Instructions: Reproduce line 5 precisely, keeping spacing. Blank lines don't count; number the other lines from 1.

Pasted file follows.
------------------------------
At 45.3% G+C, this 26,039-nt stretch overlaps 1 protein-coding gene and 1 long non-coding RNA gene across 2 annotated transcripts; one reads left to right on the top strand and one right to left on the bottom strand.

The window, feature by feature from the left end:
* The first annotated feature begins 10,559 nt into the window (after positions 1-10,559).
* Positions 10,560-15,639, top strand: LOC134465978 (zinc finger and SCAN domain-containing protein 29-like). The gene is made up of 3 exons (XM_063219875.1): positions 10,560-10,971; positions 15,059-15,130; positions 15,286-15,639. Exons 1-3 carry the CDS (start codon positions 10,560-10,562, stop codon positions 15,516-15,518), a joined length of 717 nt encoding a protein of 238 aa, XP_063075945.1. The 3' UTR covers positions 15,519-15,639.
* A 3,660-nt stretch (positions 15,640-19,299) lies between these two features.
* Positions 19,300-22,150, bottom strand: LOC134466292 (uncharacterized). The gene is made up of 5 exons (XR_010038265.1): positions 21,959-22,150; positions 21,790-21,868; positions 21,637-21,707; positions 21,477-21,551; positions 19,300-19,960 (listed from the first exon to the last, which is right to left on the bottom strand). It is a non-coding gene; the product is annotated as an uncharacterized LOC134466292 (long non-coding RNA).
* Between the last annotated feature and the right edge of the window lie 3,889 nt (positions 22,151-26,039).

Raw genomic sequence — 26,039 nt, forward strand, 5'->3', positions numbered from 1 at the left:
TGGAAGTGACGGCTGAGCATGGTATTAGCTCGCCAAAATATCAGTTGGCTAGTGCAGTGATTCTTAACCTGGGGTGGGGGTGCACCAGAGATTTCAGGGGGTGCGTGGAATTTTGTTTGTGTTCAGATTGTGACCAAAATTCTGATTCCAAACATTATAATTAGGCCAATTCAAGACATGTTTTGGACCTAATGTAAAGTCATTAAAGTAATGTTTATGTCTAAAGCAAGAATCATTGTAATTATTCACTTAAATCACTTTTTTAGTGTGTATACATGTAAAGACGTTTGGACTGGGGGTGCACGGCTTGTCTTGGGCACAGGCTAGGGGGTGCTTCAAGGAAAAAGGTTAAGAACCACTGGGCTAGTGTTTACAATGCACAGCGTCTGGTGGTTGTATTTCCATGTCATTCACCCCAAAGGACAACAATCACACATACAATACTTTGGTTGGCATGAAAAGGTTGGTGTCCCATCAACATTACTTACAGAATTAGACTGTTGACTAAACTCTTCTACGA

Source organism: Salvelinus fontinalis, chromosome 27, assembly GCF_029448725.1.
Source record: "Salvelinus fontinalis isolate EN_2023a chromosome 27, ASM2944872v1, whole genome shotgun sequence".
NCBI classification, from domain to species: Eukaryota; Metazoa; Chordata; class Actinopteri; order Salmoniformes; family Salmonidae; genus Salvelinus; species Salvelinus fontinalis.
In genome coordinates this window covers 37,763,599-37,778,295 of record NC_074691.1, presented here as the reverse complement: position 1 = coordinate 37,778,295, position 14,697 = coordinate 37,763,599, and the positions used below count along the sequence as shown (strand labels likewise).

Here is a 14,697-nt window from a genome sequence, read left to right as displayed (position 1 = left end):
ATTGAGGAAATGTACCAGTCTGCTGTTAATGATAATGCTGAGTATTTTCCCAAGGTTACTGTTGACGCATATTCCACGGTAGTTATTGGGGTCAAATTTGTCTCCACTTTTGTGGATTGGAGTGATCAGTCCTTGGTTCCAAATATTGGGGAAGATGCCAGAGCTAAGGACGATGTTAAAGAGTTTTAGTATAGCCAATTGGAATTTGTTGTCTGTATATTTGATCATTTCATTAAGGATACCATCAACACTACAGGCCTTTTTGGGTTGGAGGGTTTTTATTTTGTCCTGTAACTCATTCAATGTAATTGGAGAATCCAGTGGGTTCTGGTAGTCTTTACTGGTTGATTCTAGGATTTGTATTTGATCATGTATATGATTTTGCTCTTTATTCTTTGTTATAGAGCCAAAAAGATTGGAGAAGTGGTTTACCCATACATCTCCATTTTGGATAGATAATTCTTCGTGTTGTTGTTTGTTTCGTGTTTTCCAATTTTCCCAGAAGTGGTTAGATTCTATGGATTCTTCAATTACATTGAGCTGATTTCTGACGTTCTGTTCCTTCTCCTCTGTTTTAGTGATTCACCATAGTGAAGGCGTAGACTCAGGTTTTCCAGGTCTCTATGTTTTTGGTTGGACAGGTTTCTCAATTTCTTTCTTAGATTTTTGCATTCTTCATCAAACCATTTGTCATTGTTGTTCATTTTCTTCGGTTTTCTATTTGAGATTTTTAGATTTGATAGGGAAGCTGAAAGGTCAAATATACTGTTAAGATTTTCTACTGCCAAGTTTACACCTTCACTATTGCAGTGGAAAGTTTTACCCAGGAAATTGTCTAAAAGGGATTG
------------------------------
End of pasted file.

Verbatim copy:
* A 3,660-nt stretch (positions 15,640-19,299) lies between these two features.